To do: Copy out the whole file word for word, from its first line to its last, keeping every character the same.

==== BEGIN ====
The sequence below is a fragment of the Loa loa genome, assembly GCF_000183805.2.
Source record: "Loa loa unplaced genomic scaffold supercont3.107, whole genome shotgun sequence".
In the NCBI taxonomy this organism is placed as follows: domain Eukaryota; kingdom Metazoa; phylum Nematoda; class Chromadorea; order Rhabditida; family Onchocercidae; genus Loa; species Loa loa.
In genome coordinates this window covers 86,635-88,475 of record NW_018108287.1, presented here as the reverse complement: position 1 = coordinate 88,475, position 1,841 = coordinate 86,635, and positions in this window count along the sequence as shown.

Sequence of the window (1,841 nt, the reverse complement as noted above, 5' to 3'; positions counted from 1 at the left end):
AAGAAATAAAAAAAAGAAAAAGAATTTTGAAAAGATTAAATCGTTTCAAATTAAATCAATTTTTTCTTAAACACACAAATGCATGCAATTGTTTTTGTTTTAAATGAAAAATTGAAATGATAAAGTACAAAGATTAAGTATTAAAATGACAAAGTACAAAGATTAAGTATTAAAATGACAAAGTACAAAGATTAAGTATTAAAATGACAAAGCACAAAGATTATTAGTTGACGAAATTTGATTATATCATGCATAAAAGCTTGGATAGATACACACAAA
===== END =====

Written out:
The sequence below is a fragment of the Loa loa genome, assembly GCF_000183805.2.
Source record: "Loa loa unplaced genomic scaffold supercont3.107, whole genome shotgun sequence".
In the NCBI taxonomy this organism is placed as follows: domain Eukaryota; kingdom Metazoa; phylum Nematoda; class Chromadorea; order Rhabditida; family Onchocercidae; genus Loa; species Loa loa.
In genome coordinates this window covers 86,635-88,475 of record NW_018108287.1, presented here as the reverse complement: position 1 = coordinate 88,475, position 1,841 = coordinate 86,635, and positions in this window count along the sequence as shown.

Sequence of the window (1,841 nt, the reverse complement as noted above, 5' to 3'; positions counted from 1 at the left end):
AAGAAATAAAAAAAAGAAAAAGAATTTTGAAAAGATTAAATCGTTTCAAATTAAATCAATTTTTTCTTAAACACACAAATGCATGCAATTGTTTTTGTTTTAAATGAAAAATTGAAATGATAAAGTACAAAGATTAAGTATTAAAATGACAAAGTACAAAGATTAAGTATTAAAATGACAAAGTACAAAGATTAAGTATTAAAATGACAAAGCACAAAGATTATTAGTTGACGAAATTTGATTATATCATGCATAAAAGCTTGGATAGATACACACAAA